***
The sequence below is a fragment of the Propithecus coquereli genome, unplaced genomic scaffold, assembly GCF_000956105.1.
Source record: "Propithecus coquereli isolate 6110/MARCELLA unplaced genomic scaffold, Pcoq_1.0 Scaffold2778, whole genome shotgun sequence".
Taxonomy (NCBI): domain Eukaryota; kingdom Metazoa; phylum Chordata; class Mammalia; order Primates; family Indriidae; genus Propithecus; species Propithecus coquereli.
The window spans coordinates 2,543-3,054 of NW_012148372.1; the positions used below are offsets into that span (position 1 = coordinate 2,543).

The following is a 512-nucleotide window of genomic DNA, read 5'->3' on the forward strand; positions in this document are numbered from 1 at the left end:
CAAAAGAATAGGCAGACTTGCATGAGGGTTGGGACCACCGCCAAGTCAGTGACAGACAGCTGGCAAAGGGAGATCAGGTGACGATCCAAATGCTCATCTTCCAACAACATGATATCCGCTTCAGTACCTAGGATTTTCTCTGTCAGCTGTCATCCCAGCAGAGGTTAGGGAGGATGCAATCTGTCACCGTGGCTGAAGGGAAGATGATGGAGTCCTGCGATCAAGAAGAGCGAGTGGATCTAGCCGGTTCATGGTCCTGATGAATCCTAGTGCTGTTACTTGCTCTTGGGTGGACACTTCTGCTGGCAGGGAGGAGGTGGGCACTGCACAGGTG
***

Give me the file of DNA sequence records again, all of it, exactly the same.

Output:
The sequence below is a fragment of the Propithecus coquereli genome, unplaced genomic scaffold, assembly GCF_000956105.1.
Source record: "Propithecus coquereli isolate 6110/MARCELLA unplaced genomic scaffold, Pcoq_1.0 Scaffold2778, whole genome shotgun sequence".
Taxonomy (NCBI): domain Eukaryota; kingdom Metazoa; phylum Chordata; class Mammalia; order Primates; family Indriidae; genus Propithecus; species Propithecus coquereli.
The window spans coordinates 2,543-3,054 of NW_012148372.1; the positions used below are offsets into that span (position 1 = coordinate 2,543).

The following is a 512-nucleotide window of genomic DNA, read 5'->3' on the forward strand; positions in this document are numbered from 1 at the left end:
CAAAAGAATAGGCAGACTTGCATGAGGGTTGGGACCACCGCCAAGTCAGTGACAGACAGCTGGCAAAGGGAGATCAGGTGACGATCCAAATGCTCATCTTCCAACAACATGATATCCGCTTCAGTACCTAGGATTTTCTCTGTCAGCTGTCATCCCAGCAGAGGTTAGGGAGGATGCAATCTGTCACCGTGGCTGAAGGGAAGATGATGGAGTCCTGCGATCAAGAAGAGCGAGTGGATCTAGCCGGTTCATGGTCCTGATGAATCCTAGTGCTGTTACTTGCTCTTGGGTGGACACTTCTGCTGGCAGGGAGGAGGTGGGCACTGCACAGGTG